Asked by Edward Siguel, Rockville, Maryland
What are the best diets and supplements to prevent and treat prostate cancer? What about tomatoes? Or vitamin E? Or antioxidants?
I've heard arsenic may be effective, but some side effects are frequently undesirable.
Dr. Otis Brawley
Chief Medical Officer,
American Cancer Society
There is no definite non-drug prostate cancer preventative. Epidemiologic studies suggest that men who have a diet high in fruits, vegetables, and soy products and low in fat (especially animal fat) may have a lower risk. Also men with diets high in tomato products seem to have a lower rate of prostate cancer. This was especially true of tomato products cooked in olive oil such as tomato sauces. There is growing interest in Vitamin D as a possible correlate with prostate cancer prevention.
These are all epidemiologic correlations. I caution that there have been epidemiologic correlations that when the identified behavior was tested in a controlled study, the behavior did not lower risk. For example studies suggested a correlation between Vitamin E and Selenium and reduced risk of prostate cancer. These hypotheses were tested in a study in which 32,000 men were randomized to a daily selenium pill versus placebo and 32,000 men were randomized to a daily vitamin E pill versus placebo for about five to six years. The men getting selenium and vitamin did not have a lower rate of prostate cancer compared to those getting the placebo and there was concern that selenium might be increasing risk of diabetes and vitamin E might actually be correlated with an increased risk of prostate cancer. The lesson here is be careful adopting things that sound good and have not been tested scientifically.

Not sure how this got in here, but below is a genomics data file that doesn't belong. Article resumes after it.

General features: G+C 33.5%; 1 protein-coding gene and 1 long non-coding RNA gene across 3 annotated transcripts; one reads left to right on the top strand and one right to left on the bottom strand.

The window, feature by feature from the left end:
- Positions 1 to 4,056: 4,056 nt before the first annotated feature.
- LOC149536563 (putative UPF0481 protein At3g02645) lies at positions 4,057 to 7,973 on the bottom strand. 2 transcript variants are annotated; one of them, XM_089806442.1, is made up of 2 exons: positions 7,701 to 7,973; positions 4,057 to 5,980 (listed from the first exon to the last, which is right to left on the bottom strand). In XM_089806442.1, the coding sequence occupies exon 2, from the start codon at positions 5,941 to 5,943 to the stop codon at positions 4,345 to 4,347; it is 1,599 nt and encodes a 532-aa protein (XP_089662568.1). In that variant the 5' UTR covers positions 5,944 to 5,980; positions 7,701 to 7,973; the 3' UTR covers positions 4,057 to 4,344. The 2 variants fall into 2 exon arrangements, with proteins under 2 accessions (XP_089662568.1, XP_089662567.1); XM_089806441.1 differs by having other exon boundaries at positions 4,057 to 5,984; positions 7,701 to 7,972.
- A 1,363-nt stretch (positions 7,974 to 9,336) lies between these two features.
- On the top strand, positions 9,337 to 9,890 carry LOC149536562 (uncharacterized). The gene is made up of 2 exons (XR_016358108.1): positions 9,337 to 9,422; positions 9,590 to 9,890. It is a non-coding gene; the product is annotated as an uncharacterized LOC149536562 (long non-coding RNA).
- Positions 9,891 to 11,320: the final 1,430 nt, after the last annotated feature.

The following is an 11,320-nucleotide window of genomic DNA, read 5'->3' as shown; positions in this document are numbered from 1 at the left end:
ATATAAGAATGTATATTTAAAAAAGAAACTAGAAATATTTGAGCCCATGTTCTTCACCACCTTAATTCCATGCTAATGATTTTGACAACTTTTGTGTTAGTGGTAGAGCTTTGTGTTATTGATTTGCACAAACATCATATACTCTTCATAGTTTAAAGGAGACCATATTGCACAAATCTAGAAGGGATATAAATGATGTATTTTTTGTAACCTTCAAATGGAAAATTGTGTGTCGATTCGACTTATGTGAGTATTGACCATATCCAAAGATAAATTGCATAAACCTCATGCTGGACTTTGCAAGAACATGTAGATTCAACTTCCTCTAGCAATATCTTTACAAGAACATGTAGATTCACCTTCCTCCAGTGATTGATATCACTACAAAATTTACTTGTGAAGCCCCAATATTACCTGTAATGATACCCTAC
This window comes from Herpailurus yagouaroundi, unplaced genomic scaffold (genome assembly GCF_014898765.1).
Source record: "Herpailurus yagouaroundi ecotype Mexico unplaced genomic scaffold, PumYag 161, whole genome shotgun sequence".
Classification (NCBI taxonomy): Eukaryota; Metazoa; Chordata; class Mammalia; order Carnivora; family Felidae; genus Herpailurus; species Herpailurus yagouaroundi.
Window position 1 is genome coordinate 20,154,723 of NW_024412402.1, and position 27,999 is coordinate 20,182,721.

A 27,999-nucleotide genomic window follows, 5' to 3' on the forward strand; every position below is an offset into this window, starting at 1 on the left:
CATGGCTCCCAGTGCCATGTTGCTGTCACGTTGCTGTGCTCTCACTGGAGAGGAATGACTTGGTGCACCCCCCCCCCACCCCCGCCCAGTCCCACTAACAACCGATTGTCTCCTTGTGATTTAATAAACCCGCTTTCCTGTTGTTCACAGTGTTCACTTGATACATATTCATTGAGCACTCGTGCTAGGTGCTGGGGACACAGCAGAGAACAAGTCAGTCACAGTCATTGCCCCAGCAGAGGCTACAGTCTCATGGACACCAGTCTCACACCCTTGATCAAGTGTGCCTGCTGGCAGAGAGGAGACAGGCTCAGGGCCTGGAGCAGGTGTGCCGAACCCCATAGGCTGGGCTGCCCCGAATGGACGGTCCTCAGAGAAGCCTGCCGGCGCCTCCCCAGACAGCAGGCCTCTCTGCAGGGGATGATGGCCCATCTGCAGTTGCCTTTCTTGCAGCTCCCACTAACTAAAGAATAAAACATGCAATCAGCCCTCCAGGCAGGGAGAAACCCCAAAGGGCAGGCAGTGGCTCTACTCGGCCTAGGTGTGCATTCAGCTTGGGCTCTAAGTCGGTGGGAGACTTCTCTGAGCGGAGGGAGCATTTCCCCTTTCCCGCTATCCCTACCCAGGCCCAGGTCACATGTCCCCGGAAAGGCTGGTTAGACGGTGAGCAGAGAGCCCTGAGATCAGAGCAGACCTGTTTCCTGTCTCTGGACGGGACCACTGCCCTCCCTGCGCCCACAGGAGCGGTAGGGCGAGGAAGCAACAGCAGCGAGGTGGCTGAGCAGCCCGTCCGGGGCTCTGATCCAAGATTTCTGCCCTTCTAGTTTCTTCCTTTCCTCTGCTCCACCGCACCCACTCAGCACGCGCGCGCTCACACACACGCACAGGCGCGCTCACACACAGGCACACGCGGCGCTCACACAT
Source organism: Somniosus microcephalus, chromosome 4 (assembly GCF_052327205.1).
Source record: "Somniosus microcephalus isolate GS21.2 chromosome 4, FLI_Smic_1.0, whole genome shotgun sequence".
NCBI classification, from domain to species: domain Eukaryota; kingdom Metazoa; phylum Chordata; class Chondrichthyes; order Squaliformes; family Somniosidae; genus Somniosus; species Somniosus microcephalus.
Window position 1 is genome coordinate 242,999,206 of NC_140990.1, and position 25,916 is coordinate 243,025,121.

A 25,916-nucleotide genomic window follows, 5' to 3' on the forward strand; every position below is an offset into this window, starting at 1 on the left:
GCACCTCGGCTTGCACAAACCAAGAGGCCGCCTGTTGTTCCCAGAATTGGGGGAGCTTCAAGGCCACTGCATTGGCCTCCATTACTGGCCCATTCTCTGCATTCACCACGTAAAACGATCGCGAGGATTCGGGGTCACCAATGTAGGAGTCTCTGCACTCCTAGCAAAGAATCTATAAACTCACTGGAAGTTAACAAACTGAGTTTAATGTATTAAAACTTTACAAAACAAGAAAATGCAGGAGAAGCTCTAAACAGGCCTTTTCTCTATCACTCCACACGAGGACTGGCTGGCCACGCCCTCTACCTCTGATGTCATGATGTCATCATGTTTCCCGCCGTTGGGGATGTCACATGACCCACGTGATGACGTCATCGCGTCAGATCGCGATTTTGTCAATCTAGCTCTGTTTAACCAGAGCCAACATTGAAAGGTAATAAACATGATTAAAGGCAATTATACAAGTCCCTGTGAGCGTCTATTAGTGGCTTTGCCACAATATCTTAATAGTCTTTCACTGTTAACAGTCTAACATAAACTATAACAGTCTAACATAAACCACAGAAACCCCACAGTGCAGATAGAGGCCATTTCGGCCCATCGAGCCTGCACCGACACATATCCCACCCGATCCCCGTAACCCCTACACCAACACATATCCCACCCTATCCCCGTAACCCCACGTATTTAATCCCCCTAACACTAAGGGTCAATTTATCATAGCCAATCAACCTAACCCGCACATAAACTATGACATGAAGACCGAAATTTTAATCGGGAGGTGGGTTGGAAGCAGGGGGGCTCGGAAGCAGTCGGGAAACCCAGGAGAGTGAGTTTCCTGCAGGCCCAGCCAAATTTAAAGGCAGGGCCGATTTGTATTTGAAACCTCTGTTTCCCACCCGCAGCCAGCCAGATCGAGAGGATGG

Some have advocated supplements advertised to promote prostate health and suggested they prevent prostate cancer. It almost always says in the small print that these supplements have not been tested. One should be careful.
The drug finasteride, marketed as Proscar by Merck, has been FDA approved as a medical treatment for benign prostatic hyperplasia or BPH. BPH is a common benign growth of the prostate that makes it difficult to urinate. The drug shrinks the prostate and improves urinary flow symptoms. In a large long term randomized study of finasteride and placebo, it was found that finasteride reduced the risk of prostate cancer by more than 25%. Those who were diagnosed with prostate cancer however had a higher proportion of high grade more aggressive prostate cancers. It has sense been shown that finasteride helps screening find small prostate cancers not that it causes high grade prostate cancers.
There are lots of questions about the benefits, risks and accuracy of prostate cancer screening so studies with finasteride continue.
I know of no data on arsenic and caution that it is a very dangerous compound.
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